Just the other day I received this email (exactly as written):
bigger the number (“20B”) the less likely the deal is real. And look at all that gibberish,
especially under “Drawer” and “Legal Tender” at the bottom of the document! But I played along and replied,
Please scan the note and email it.The response: Sure will send all relevant details and documents, but i need to know what
is the offer will be?
Me: I need to see the note first, please.
Scammer: Yes. Our processing manager will look at it Monday.
doesn’t mean a document is legitimate, only that the person who signed it showed ID). I sent it to
a few friends for laughs. Dave Krunic of ReliantFinancial.com suggested this response, which I
tender the treasury note at the window, no need for you to take a discount at all! Glad I could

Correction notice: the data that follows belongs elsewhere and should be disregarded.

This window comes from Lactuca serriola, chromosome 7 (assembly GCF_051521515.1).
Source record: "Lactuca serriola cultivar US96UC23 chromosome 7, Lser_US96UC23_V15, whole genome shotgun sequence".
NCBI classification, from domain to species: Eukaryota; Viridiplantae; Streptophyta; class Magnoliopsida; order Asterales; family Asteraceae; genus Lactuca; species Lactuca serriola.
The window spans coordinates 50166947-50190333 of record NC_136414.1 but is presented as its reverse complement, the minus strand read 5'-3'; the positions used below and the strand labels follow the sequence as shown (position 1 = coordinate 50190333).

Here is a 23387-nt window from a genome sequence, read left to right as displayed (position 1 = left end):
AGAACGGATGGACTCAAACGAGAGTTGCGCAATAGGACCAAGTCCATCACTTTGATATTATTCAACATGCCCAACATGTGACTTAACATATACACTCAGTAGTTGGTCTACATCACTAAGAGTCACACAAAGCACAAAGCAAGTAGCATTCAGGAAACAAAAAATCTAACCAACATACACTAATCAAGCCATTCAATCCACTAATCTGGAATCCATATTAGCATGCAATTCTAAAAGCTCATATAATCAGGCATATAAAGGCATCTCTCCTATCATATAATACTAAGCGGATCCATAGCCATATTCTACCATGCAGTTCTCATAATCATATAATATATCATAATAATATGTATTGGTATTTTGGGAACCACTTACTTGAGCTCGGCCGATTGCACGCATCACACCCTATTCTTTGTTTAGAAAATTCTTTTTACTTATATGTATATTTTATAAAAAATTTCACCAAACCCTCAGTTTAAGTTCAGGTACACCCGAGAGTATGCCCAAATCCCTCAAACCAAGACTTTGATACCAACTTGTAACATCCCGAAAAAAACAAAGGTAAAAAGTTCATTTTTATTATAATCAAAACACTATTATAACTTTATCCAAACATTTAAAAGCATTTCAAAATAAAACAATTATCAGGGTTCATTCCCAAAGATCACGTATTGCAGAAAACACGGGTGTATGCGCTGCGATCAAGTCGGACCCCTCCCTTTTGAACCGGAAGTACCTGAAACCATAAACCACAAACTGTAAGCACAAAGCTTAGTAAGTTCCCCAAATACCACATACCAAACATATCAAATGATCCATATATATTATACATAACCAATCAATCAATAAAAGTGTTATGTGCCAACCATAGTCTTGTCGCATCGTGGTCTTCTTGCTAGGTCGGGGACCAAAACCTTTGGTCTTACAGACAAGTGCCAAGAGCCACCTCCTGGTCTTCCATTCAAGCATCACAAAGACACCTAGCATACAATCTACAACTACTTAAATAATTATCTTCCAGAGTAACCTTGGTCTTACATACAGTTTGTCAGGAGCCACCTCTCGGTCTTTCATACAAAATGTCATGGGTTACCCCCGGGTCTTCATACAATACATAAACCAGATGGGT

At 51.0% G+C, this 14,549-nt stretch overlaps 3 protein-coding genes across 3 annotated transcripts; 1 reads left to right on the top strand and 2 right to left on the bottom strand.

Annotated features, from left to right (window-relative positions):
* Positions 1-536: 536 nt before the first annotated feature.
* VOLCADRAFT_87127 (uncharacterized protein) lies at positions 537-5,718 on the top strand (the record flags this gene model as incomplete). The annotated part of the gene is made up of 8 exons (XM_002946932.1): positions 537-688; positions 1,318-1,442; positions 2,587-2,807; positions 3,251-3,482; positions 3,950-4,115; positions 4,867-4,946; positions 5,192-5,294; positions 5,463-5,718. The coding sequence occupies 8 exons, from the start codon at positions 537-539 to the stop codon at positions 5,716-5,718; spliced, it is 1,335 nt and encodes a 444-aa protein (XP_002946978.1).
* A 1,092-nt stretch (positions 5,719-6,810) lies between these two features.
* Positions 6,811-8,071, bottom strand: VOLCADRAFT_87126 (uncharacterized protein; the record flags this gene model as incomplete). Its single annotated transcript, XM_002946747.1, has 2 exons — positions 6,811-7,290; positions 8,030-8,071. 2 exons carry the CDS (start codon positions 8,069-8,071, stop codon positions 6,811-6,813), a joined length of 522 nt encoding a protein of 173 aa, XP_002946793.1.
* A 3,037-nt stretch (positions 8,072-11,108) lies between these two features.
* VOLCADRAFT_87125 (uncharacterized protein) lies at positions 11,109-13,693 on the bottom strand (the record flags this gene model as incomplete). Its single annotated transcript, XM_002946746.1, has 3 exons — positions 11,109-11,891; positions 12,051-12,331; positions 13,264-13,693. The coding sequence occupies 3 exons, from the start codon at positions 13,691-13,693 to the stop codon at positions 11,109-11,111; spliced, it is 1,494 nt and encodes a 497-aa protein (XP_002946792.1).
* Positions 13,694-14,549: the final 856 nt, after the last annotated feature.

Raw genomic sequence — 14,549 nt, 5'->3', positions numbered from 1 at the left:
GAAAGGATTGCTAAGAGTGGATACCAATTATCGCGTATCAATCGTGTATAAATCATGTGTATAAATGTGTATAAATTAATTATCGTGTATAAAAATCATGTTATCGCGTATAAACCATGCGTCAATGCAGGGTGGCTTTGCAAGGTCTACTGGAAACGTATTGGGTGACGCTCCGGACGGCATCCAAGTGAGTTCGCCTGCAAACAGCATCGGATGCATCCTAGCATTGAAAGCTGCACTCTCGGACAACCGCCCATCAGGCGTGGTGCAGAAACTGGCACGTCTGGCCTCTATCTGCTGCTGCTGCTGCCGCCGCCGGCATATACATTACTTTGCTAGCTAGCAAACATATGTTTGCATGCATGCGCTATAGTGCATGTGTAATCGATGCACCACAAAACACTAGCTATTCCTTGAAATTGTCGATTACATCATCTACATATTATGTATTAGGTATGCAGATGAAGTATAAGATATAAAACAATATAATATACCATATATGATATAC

help!!Needless to say, I never heard from him again. — Bill Mencarow, President, The Paper Source, Inc.
by Lew Sichelman
Yet another scam designed to separate homeowners from their money is making its way across the country from the West, where desperate sellers are willing to accept just about any kind of compensation to get out from under.
This scheme involves the use of fraudulent Treasury-related promissory notes and bonds as down payments by charlatans who claim to be short on cash. In most cases the scam artists try to buy homes using these worthless documents, but in one case they actually tried to purchase an office building.